Each year, there are more than 180,000 serious accidents on our roads and many more minor incidents, but dash cams offer reassurance and an instant way to see who is at fault. James Scoltock finds the best one
Easy to install and use, the Roadhawk DC-2 records in full 1080p high-definition at a decent 30 frames per second, (FPS), and gives a viewing angle of 120° so that it can capture as much of the road ahead as possible.
The recordings made by the Roadhawk are stamped with the date and time, which makes it simple to refer back and see when any incident might have occurred.
Meanwhile, the camera’s GPS function means that your footage can be paired with your movements on a map using the Roadhawk software, so if you do find yourself the victim of a crash, your speed and location data will be readily available to anyone who might require it.
The footage is much sharper than expected, partially because the video captured by the dash cam benefits from image stabilisation, so there are fewer bounces and jerks even if you’re driving over rougher asphelt.
That makes it clearer should you be unfortunate enough to be involved in an incident, and even in low-light scenarios the images are clear.
The dash cam comes with an 8GB SD card but is compatible with anything up to 128GB, although that might not be entirely necessary as the unit records on a loop, so will overwrite previous footage as the card runs out of space.
It’s a small point, but you would be wise to buy a suction mount rather than using adhesive; it gives you more freedom to move the dash cam between vehicles if necessary, and also makes it much easier to place on the windscreen.
Nextbase 412GW £129.99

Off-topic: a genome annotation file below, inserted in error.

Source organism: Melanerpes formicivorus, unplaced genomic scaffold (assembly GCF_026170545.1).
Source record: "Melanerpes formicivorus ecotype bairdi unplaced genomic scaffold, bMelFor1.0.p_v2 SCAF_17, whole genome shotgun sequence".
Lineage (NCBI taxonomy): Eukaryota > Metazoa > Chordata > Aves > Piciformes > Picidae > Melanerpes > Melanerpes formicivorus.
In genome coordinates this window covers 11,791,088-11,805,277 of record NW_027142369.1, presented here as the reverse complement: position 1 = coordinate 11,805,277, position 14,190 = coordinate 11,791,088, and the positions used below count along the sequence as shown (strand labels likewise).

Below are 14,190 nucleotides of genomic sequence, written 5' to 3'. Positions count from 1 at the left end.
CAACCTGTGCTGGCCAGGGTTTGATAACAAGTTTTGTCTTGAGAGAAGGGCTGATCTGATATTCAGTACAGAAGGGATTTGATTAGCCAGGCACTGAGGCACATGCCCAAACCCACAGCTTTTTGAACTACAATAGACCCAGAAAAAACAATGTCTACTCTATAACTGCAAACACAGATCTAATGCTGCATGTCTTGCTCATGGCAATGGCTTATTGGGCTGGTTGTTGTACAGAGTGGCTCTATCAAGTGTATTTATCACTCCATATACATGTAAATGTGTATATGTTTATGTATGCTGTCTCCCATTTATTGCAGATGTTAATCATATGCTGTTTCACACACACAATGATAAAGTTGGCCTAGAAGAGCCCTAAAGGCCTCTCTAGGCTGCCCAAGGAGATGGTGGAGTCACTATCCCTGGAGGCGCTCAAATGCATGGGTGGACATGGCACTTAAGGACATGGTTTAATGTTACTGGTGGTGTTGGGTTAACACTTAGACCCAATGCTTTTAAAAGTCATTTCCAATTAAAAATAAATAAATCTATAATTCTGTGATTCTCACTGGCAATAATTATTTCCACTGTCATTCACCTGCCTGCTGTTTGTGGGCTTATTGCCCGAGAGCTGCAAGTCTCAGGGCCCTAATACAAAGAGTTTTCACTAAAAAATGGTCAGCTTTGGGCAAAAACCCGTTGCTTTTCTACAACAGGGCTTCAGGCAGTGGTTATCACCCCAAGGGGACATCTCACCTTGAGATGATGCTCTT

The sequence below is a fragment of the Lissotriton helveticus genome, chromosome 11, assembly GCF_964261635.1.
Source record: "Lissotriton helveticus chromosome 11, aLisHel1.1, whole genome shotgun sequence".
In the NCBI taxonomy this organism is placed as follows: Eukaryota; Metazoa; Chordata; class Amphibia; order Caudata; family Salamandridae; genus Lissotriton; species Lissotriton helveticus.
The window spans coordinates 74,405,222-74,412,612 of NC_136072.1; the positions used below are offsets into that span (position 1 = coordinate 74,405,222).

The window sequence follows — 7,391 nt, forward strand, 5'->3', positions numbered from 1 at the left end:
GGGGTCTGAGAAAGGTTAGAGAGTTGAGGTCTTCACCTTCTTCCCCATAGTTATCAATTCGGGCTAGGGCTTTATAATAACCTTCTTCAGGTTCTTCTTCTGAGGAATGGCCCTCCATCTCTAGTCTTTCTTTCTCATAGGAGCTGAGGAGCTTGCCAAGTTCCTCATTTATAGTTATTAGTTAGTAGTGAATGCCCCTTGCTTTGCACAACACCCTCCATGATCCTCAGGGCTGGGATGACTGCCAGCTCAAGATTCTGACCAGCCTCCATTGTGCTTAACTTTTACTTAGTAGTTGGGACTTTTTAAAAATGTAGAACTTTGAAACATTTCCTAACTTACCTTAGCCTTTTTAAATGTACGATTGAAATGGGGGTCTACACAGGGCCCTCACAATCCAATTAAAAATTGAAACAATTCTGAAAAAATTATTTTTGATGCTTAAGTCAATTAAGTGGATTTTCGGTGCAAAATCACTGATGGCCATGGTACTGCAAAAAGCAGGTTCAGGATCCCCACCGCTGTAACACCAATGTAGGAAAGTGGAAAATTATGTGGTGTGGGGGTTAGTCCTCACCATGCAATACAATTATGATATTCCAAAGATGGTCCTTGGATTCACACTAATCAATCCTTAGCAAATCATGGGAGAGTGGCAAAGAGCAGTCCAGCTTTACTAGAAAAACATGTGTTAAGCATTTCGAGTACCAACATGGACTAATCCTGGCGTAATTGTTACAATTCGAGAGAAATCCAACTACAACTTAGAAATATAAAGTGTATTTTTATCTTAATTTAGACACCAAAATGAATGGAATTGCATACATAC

The cheapest dash cam on test, but that certainly isn’t reason to dismiss it. The Nextbase 412GW records at 1440p and 30FPS with a viewing angle of 140° – the widest here – but can be set to 1080p and 60FPS.
As with other dash cams, GPS helps track your vehicle and gives information on speed and position, while the G-sensor gives force data in the event of an accident.
The G-sensor aids another useful function, because it identifies sharp or unusual movements as a result of an impact. The dash cam then locks that file away so that it cannot be recorded over.
The unit also benefits from a three-inch LED screen on the rear that makes accessing recordings quick and simple, and unlike the other units it includes a battery, making the 412GW usable even if power is lost in the vehicle.
The unit’s built-in wifi allows users to download and share footage with a mobile or tablet using the Nextbase Cam Viewer app available on IOS and Android.
Nextbase wants users to deploy the app to make their phones and tablets mobile storage devices for footage you need to keep and share with insurance firms or the police.
Set up of the 412GW is simple, and the magnetic window mount means that you don’t have to fight to remove the cam when you leave your vehicle.
The downside to the unit is that the buttons on either side of the rear screen are easy to touch by accident, meaning you can accidentally turn it on and drain the battery.